Don’t get me wrong, I’m a big fan and big user of social media, and I think it has brought energy, connectivity, serendipity and a real-time edge to the field of knowledge management.  What it hasn’t done is to supersede the fundamentals of KM – the value of conversation, the importance of learning and reflection, the power of communities of practice, the need to both summarise and provide stories to preserve context.  Superceded?  No.  Provided a welcome shot of adrenaline?  Absolutely.

I believe that as KM professionals, we have a duty to remain aware of, and open to, the new tools and techniques which come our way.  Where we add value is in explaining how and when an approach or combination of approaches can have the biggest impact.   That might mean that this year, your organisation is KM 1.6, and next year it’s KM 2.17.  It’s our job to find out what number our organisations need

Sometimes we might be surprised that a simple, established KM tool has the biggest impact, just like I was surprised when my school friend trumped my prized Lamborghini card with his Isetta Bubble Car.  All because he was smart enough to choose fuel consumption as his category, rather than acceleration!

I came across this image by Joe Pemberton in Flickr the other day.  It (and the discussion attached to it) sums up my predicament of the blurring of boundaries between public and private social networks.


This is some thinking I’ve been doing lately about the ecosystem of social networks and the problem of managing it all and of keeping the personal separate from the professional.

Some overlap will happen in social networks but maintaining boundaries helps you keep professional contacts eyes off of your private matters, your personal goings on, your family status, your childrens’ accomplishments, etc.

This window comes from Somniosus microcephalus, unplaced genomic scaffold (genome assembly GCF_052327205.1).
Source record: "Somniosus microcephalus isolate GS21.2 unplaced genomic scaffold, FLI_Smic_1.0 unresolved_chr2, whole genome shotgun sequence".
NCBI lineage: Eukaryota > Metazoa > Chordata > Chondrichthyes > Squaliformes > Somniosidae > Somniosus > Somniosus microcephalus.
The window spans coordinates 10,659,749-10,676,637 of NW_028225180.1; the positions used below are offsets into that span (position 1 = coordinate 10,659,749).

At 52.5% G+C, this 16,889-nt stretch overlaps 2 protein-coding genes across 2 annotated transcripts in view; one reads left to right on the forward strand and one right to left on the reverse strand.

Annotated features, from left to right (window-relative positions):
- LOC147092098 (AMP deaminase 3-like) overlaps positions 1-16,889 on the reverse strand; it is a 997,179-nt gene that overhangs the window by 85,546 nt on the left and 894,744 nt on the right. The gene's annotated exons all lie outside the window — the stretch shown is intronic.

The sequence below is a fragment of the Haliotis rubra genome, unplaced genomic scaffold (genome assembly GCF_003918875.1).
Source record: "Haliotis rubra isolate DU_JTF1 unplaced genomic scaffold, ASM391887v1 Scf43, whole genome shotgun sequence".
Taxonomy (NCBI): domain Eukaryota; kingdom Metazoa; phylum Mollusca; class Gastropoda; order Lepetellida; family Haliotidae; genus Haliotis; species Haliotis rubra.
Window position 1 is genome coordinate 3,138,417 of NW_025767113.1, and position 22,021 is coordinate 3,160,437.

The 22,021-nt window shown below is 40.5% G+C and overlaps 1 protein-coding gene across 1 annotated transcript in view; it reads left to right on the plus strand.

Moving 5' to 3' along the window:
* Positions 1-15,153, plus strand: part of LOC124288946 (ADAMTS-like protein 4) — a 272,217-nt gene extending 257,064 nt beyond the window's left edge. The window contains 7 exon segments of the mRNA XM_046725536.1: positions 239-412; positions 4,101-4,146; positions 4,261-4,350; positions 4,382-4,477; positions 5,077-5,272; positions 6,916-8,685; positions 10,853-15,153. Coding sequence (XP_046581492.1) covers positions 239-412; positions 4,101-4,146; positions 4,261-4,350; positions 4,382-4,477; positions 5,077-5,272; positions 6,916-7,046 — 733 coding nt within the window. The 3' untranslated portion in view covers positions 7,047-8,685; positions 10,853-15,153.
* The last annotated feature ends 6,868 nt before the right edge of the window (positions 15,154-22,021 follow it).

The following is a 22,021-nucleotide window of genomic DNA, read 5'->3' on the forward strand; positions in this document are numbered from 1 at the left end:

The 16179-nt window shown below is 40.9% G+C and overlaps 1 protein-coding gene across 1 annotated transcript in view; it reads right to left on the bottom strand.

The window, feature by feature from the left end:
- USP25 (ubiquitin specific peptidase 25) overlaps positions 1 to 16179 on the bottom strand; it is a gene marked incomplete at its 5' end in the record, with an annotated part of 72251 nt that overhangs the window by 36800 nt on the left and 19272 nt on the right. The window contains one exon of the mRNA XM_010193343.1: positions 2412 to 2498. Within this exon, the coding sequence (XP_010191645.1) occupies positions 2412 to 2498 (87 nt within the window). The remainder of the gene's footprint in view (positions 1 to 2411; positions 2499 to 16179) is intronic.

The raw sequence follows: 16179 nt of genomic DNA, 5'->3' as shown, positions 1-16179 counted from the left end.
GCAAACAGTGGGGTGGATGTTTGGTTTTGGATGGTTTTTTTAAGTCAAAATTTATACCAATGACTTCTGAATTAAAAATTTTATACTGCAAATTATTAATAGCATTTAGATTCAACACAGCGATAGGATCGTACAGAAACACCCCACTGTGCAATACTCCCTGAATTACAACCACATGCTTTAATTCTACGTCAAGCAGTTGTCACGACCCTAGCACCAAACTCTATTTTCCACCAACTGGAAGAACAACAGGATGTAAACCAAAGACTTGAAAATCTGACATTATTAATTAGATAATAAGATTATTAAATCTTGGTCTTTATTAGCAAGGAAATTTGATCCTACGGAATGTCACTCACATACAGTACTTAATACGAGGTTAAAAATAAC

Public. Your personal brand awareness happens here. Create digital acquaintances. Network. Be a person, but be sure to balance out your travelogue with your sharing of insights.

Professional. Limited to people you‘ve worked with. Don’t dilute this network with digital acquaintances.

Keep these limited to friends and family. These are not professional networking tools. Avoid the urge to accept every friend request. Do you really want to connect with old high school acquaintances?

Keep these close; limited to people you hang with. Old high school buddies and people you met at conferences don’t need this layer of your digital life.

This is not a prescription for others but is pretty much a diagram of my own social network. And yes, as lame as it sounds, that’s how I have to view it, as a brand exercise. After all, careers have become brand management of your personal expertise, experience, insights and beliefs.

 As one of Joe’s Flickr respondents said,   “I have a real concern with recent professional contacts having access to some of my oldest goofiest friends”.  

But the prospect of “de-friending” a number of professional contacts out of Facebook seems pretty tough too. 

And then there are the true boundary people – the professional contacts who have become friends.  What have I got myself into!?

It’s probably far too late. 

 Perhaps it’s just a fact of life 2.0 that we have to live with?   Transparency. Trust. Thinking our loud.  

And getting comfortable that that the rest of my social-media life will feel like my big four-o birthday party would have done last year, had I had the bottle to have one that is…  and  mix family, friends, colleagues, schoolmates and clients in with alcohol for several hours! 

Perhaps I’ll save that for my 50th.  By then someone will have figured out the social media boundaries of politesse…

Came across this creative view of social networking on Flickr today.

I wonder how the plate tectonics of social networking have changed the landscape since this was drawn a year ago?